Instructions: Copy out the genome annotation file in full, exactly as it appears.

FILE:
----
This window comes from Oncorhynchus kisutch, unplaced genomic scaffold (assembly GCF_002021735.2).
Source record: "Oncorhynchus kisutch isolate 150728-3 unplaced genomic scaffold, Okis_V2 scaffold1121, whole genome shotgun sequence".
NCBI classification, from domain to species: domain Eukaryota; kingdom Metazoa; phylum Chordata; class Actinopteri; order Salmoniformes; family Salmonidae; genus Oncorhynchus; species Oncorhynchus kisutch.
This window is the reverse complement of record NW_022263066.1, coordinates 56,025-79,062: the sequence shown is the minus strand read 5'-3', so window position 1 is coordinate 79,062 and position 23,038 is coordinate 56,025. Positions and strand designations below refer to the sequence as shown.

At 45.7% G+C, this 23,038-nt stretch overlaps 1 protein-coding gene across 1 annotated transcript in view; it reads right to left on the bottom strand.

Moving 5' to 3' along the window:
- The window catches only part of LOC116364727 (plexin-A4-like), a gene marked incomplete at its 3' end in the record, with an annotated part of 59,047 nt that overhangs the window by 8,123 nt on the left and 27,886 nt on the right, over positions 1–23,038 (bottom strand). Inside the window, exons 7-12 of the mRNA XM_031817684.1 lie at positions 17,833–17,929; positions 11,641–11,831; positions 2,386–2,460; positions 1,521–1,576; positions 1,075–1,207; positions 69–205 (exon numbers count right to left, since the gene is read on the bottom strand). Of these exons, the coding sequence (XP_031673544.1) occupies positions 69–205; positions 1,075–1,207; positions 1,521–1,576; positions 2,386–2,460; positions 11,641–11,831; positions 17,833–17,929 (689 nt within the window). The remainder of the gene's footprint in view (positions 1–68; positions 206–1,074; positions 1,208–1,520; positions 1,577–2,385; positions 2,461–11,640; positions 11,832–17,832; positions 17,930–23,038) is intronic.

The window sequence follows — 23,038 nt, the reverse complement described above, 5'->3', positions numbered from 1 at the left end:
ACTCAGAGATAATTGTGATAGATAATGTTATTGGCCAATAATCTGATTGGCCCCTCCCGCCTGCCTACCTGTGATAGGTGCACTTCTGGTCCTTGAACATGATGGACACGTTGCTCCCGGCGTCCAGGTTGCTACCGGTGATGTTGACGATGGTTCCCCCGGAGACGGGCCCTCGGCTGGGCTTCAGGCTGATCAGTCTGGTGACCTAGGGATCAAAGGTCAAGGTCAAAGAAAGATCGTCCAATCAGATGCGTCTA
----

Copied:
This window comes from Oncorhynchus kisutch, unplaced genomic scaffold (assembly GCF_002021735.2).
Source record: "Oncorhynchus kisutch isolate 150728-3 unplaced genomic scaffold, Okis_V2 scaffold1121, whole genome shotgun sequence".
NCBI classification, from domain to species: domain Eukaryota; kingdom Metazoa; phylum Chordata; class Actinopteri; order Salmoniformes; family Salmonidae; genus Oncorhynchus; species Oncorhynchus kisutch.
This window is the reverse complement of record NW_022263066.1, coordinates 56,025-79,062: the sequence shown is the minus strand read 5'-3', so window position 1 is coordinate 79,062 and position 23,038 is coordinate 56,025. Positions and strand designations below refer to the sequence as shown.

At 45.7% G+C, this 23,038-nt stretch overlaps 1 protein-coding gene across 1 annotated transcript in view; it reads right to left on the bottom strand.

Moving 5' to 3' along the window:
- The window catches only part of LOC116364727 (plexin-A4-like), a gene marked incomplete at its 3' end in the record, with an annotated part of 59,047 nt that overhangs the window by 8,123 nt on the left and 27,886 nt on the right, over positions 1–23,038 (bottom strand). Inside the window, exons 7-12 of the mRNA XM_031817684.1 lie at positions 17,833–17,929; positions 11,641–11,831; positions 2,386–2,460; positions 1,521–1,576; positions 1,075–1,207; positions 69–205 (exon numbers count right to left, since the gene is read on the bottom strand). Of these exons, the coding sequence (XP_031673544.1) occupies positions 69–205; positions 1,075–1,207; positions 1,521–1,576; positions 2,386–2,460; positions 11,641–11,831; positions 17,833–17,929 (689 nt within the window). The remainder of the gene's footprint in view (positions 1–68; positions 206–1,074; positions 1,208–1,520; positions 1,577–2,385; positions 2,461–11,640; positions 11,832–17,832; positions 17,930–23,038) is intronic.

The window sequence follows — 23,038 nt, the reverse complement described above, 5'->3', positions numbered from 1 at the left end:
ACTCAGAGATAATTGTGATAGATAATGTTATTGGCCAATAATCTGATTGGCCCCTCCCGCCTGCCTACCTGTGATAGGTGCACTTCTGGTCCTTGAACATGATGGACACGTTGCTCCCGGCGTCCAGGTTGCTACCGGTGATGTTGACGATGGTTCCCCCGGAGACGGGCCCTCGGCTGGGCTTCAGGCTGATCAGTCTGGTGACCTAGGGATCAAAGGTCAAGGTCAAAGAAAGATCGTCCAATCAGATGCGTCTA